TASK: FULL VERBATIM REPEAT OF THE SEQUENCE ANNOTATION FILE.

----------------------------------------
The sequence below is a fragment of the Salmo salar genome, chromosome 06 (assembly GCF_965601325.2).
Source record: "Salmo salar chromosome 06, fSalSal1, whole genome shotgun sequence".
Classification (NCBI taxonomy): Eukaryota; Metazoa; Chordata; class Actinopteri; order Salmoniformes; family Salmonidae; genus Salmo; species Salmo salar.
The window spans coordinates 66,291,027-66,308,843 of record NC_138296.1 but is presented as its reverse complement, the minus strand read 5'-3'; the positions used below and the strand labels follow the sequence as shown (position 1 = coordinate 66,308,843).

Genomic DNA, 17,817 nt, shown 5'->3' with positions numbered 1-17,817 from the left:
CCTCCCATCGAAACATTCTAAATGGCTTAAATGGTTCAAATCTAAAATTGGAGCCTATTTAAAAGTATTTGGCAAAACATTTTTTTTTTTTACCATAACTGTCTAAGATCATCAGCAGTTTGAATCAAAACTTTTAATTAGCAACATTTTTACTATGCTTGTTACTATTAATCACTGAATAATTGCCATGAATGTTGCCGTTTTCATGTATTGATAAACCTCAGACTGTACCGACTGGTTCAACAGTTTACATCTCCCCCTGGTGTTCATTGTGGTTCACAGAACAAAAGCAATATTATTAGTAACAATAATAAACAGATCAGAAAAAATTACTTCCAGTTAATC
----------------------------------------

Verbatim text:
The sequence below is a fragment of the Salmo salar genome, chromosome 06 (assembly GCF_965601325.2).
Source record: "Salmo salar chromosome 06, fSalSal1, whole genome shotgun sequence".
Classification (NCBI taxonomy): Eukaryota; Metazoa; Chordata; class Actinopteri; order Salmoniformes; family Salmonidae; genus Salmo; species Salmo salar.
The window spans coordinates 66,291,027-66,308,843 of record NC_138296.1 but is presented as its reverse complement, the minus strand read 5'-3'; the positions used below and the strand labels follow the sequence as shown (position 1 = coordinate 66,308,843).

Genomic DNA, 17,817 nt, shown 5'->3' with positions numbered 1-17,817 from the left:
CCTCCCATCGAAACATTCTAAATGGCTTAAATGGTTCAAATCTAAAATTGGAGCCTATTTAAAAGTATTTGGCAAAACATTTTTTTTTTTTACCATAACTGTCTAAGATCATCAGCAGTTTGAATCAAAACTTTTAATTAGCAACATTTTTACTATGCTTGTTACTATTAATCACTGAATAATTGCCATGAATGTTGCCGTTTTCATGTATTGATAAACCTCAGACTGTACCGACTGGTTCAACAGTTTACATCTCCCCCTGGTGTTCATTGTGGTTCACAGAACAAAAGCAATATTATTAGTAACAATAATAAACAGATCAGAAAAAATTACTTCCAGTTAATC